There are many discussions in the literature of the essential organizational and human factors for successful partnering. Those about organizational factors generally focus upon compatible objectives (Lorange and Roos 1991), complementarity of strength and contribution (Hamel and Prahalad 1996; Porter and Fuller 1986), a common set of values (Perlmutter 1997) interdependence, and equitable sharing of benefits. Those about human factors tend to emphasize the importance of commitment (Perlmutter 1997), coordination, harmony and trust (Parkhe 1991).

Despite the abundance of discussions, there has been no developed model for measuring alliance success, and there is little systematic knowledge about what makes alliances succeed (Bleake and Ernst 1991). Because cooperative alliances are seldom simple relationships with a single purpose, and the partners may have different orientations and motives, even what constitutes success is elusive. Measures of alliances success may be objective or subjective, but neither is totally satisfactory (Geringer 1991; Mohr and Spekman 1994). Objective measures include cash flows, sales, income and market share. These yardsticks are tangible and precise, but raise the question of how to determine what proportions of the changes in these measures can be attributed to the alliance. Furthermore, they cannot be applied when a company’s alliance objectives are qualitative in nature, such as acquiring technology or pre-empting competition, or when the alliance is undertaken for amorphous purposes in highly uncertain and risky settings (Anderson 1990). Subjective measures are based upon the respondent’s perceptions of how pleased or satisfied the company is with the alliance. These measures are imprecise; there can be substantial personal bias in both expectations and assessments.

Despite the obvious limitations, only subjective measures were used in the present questionnaire survey. Objective measures were not used because the pilot survey revealed that Malaysian companies generally did not have precise and measurable targets for their strategic alliances with Asia Pacific companies. Moreover, solicitation of information on cash flows, sales, incomes and market shares in the questionnaire would deter these companies from responding. They would either be unwilling or unable to provide the information, and this could lower the rate of response significantly. Hence, no attempt was made to request such information, or to use it for assessing the degree of alliance success. Instead, respondents were simply asked to subjectively rate the success of their alliances along a seven point scale based upon their own perceptions and expectations.

A total of 182 companies (42.0 % of population) responded to the survey. Ten undelivered questionnaires were returned by the post office because the companies had either moved and could not be traced. Of the responses, eighty four replied that they did not have strategic alliances in Asia Pacific even though they had business interests therein. Two companies admitted that they had strategic alliances, but refused to participate in the survey. Ninety six companies filled out the questionnaires, but three were incomplete and had to be discarded. The next two sections are based upon the response of the remaining 93 companies.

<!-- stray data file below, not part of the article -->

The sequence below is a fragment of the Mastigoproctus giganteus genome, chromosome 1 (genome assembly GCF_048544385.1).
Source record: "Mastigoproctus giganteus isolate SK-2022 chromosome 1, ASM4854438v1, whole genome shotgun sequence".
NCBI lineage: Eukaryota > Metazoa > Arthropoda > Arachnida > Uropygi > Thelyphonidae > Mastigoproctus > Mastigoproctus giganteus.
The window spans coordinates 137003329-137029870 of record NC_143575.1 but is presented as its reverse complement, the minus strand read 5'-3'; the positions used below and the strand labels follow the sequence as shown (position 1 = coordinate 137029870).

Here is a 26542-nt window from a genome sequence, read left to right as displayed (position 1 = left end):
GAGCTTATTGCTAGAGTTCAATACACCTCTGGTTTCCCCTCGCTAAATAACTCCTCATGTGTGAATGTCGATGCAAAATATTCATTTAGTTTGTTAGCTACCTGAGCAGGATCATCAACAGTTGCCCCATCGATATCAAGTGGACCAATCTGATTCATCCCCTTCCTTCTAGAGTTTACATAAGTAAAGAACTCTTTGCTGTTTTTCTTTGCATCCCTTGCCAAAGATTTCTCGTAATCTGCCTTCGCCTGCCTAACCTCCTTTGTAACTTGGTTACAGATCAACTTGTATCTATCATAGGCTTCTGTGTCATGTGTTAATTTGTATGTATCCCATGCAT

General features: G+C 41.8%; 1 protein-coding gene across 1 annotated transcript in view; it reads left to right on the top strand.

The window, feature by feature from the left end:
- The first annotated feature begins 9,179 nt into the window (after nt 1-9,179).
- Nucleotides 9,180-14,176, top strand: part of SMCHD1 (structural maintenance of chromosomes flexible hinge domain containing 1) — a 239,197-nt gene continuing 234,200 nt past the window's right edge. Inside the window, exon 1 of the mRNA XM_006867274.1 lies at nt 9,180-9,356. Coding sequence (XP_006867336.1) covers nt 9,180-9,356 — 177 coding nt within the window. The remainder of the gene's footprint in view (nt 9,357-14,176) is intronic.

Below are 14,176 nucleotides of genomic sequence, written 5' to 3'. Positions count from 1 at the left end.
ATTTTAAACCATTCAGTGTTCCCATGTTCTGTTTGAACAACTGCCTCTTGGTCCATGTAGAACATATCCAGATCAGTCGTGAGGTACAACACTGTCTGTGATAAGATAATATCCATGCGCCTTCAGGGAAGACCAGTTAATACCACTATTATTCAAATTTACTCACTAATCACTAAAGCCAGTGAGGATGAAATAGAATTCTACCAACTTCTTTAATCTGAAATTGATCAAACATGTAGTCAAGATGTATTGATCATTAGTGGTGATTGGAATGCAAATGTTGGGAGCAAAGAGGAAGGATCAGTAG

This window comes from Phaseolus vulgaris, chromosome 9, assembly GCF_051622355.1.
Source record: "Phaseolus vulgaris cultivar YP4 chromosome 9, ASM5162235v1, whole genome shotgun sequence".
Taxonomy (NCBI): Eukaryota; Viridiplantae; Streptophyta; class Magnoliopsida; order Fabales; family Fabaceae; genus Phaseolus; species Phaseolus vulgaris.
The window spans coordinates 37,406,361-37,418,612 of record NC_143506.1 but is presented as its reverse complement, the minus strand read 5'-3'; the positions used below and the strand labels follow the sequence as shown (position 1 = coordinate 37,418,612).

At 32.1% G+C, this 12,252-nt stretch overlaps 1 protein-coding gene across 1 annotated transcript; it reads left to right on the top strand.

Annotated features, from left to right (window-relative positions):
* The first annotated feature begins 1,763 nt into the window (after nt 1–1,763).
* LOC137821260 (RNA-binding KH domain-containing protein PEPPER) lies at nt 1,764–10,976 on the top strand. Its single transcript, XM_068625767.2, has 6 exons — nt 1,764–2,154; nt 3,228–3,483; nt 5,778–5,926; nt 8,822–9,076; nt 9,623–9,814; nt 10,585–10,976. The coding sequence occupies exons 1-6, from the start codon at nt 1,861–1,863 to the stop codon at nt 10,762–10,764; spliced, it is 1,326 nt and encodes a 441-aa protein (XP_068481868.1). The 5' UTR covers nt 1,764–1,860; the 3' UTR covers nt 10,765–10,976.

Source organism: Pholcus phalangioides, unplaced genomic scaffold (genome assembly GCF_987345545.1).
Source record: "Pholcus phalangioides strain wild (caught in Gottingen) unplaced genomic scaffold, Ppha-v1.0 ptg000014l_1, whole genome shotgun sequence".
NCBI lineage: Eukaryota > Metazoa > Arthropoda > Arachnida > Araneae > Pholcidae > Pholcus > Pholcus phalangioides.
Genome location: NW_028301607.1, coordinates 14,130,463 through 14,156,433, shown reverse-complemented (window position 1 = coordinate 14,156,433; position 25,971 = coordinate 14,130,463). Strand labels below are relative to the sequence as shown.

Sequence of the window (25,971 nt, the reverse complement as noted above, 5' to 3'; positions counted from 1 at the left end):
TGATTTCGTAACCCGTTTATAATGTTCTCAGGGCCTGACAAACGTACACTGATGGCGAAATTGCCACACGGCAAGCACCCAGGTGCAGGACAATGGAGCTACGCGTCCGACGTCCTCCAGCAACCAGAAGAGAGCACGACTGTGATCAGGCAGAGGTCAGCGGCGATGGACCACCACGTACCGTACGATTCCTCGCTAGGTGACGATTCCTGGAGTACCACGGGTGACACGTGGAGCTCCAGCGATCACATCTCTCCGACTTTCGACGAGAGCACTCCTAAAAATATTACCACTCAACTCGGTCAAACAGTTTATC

In examining the strategic orientation of the responding companies, mean values of items constituting different measures in the questionnaire were used. The items were not rank ordered in the questionnaire by the respondents; they simply assigned values on a seven point scale for each item presented to them. Regarding alliance performance and success, attribute variables included their experience in business alliances and their perceptions of difficulties encountered by the companies in alliance formation, objectives and motives, working relationships with alliance partners, and opinions on alliance benefits and governance. In the analysis, independent attribute variables were factor analysed and correlated with subjective success ratings using ordinary least square multiple regression methods to decompose the partial effects of each of the predictor variables and to eliminate redundancy. The normality of the frequency distribution of the dependent variable, the linearity of the relationship, and homoscedasticity of the residuals were also tested. The data reduction method used was principal axis factoring-varimax rotation. The cut off value used for factor loadings was >.50. The factor analysis was run separately among items used to measure each category. Eigen values greater than one was taken as the cut-off for factor recognition. Factor scores were computed using mean values of the items loading on to the factor.